The art of the colour consultation

If you’re a half decent hairdresser – and I’m sure you are – then I’ll bet you think that each of your clients has a consultation, but do your clients realise that?

My friends at L’Oreal Professionnel recently shared a fact that ‘97 out of 100 hairdressers claimed to give a consultation with every client at every visit’. That sounds brilliant, doesn’t it?

Rather alarmingly only “7 clients out of 100 surveyed say they ever had one!” though. Talk about a massive disconnect in perception.

It represents a rather exciting opportunity for you, though, because there are a million women out there who say they would come back to the salon if they could get their shade right. So all we need to do is hit the mark.

So many colourists overlook the consultation with phrases like the ‘same as last time?’ and ‘I’ve already mixed your shade’ replacing the open-ended questions you need to be asking, but it’s an incredibly important part of any colour service.

Recently I decided to review my consultation process. I’ve had an issue with people booking in and then not showing up, which wastes my time and costs me money, so I decided to start charging for the consult. The payment can be redeemed against the service if the client choses to book in.

When something is free it often has no value to the client, so I chose to emphasise the value of this aspect of colour and it’s been really effective.

All new clients must come in for a consultation, which also allows me to do a skin allergy alert test (so it kills two birds with one stone so to speak!).

What does my colour consultation look like you might ask? These ten steps ensure that I nail exactly what the client wants from her service on each and every appointment.

  1. I always greet the client with a handshake and introduce myself. It’s gracious and a smile never goes amiss.
  2. I always offer to carry their handbag to the consultation chair. It shows respect and makes it clear that I am here to look after her.
  3. I always sit on a stool next to them, but slightly lower than them for the initial consult. If you are looming over the client, it can be intimidate them, but I want her to be relaxed so we can talk freely. This is a great time to offer them a drink. Hair colour is emotional and many clients come with a whole host of stories about what has gone wrong in the past and ideas of what they are looking for – don’t miss the opportunity to hear that information.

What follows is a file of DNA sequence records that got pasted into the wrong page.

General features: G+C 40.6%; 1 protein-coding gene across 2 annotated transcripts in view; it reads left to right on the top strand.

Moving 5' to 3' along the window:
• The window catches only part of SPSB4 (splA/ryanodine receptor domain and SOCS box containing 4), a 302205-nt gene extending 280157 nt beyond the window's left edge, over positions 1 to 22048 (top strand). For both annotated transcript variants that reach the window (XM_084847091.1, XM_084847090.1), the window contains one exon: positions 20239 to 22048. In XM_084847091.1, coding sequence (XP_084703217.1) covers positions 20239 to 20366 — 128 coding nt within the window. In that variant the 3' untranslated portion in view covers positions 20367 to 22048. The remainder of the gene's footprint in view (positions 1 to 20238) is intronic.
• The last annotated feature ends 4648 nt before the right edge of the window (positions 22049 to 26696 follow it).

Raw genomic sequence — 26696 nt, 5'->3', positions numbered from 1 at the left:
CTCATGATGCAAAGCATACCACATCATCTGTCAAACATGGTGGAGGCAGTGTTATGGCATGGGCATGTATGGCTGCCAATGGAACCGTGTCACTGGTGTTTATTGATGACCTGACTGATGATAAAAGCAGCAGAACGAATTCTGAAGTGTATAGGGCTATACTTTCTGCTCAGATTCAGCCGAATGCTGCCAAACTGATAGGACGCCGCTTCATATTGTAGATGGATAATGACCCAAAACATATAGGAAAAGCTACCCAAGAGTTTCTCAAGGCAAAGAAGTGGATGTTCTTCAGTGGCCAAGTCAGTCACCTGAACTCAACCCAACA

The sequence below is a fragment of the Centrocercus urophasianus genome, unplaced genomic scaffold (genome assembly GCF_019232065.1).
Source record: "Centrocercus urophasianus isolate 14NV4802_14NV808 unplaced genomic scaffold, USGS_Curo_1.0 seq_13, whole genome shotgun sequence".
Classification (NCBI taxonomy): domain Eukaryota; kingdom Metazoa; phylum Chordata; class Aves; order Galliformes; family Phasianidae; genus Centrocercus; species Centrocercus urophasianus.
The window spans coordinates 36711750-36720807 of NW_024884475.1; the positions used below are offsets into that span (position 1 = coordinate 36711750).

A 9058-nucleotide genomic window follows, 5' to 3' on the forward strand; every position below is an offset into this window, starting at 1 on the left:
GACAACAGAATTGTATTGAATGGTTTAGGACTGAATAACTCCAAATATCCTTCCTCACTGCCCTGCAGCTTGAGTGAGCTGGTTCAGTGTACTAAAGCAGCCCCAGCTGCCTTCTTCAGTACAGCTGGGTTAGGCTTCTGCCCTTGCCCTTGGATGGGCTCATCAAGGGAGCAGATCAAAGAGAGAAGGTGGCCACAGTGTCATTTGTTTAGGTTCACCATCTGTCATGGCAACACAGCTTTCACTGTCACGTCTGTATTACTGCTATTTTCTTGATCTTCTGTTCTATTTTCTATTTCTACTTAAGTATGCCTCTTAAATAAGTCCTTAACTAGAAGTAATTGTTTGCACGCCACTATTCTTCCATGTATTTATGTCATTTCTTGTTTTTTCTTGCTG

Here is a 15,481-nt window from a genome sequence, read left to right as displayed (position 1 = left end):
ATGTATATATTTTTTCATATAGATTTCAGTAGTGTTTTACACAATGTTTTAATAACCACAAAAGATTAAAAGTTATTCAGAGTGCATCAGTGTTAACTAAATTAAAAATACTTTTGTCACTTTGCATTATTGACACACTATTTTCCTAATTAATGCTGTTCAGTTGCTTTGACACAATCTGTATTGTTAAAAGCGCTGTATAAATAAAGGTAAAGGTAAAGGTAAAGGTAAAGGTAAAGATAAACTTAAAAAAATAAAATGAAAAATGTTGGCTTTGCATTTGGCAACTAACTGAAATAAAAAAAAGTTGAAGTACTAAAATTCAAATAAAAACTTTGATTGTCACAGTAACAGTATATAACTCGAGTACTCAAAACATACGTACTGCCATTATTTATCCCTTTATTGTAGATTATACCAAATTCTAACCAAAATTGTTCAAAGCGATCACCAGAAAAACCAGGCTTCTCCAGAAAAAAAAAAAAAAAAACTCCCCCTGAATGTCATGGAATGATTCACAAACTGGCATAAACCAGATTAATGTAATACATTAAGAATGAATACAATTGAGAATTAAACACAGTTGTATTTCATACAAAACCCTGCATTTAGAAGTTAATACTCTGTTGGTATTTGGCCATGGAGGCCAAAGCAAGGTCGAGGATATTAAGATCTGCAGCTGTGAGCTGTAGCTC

4. I’m a huge fan of Pinterest and have many boards from Balayage to red, blonde and brown with all varying tones. A picture tells a thousand words and gives the client a massive choice of ideas to discuss. To be honest. I’m usually surprised if a client doesn’t bring in any images herself – it’s the 21st century guys!
  5. Don’t just ask the basics, like ‘what do you want?’, ask leading open questions such as their time and money commitment to their hair. Someone might not realise the costs and time a certain look would accrue. I always ask what their fantasy hair colour would be too.
  6. In this fast-paced world, clients often think they can go from A to Z in one sitting; the reality is different. I don’t have 8 hours to spend on one client and as Tracey Cunningham explained in American Allure it took her 2 years to get Khloe Kardashian from sultry brunette to her super blonde, so do talk about the journey and manage their expectations.
  7. Always be truthful about what can be done in one appointment and talk about the journey of the colour service. It’s really important to fully quote the price too.
  8. These day consumers are so up to date on all the latest hair trends and buzz words, so you need to be too. It’s essential you know the difference between balayage and ombre; a babylight to a classic foil; strobing to contouring, we shouldn’t be caught out by something that has just arrived or a micro trend.
  9. Give your clients the advice that they need, because they want to hear it. As a top colourist in London, I can recommend someone to cut it – and let her know if it needs cutting first (after all the placement of the colour should be dictated by the hair cut) and I can diagnose the right shampoo and treatments. We are the professionals and we should know what’s right for that client.
  10. Finally once you’ve agreed on a plan of action you can then do your skin allergy alert test and then go book the appointment with a clear vision. Don’t forget to make sure its 48 hours after the allergy alert!

If you think you and your clients could get more from your colour consultations, you’ll love my new Beat The Box balayage course. Get ready to up your client communication and make your clients fall in love with their bespoke colour service.

Share this article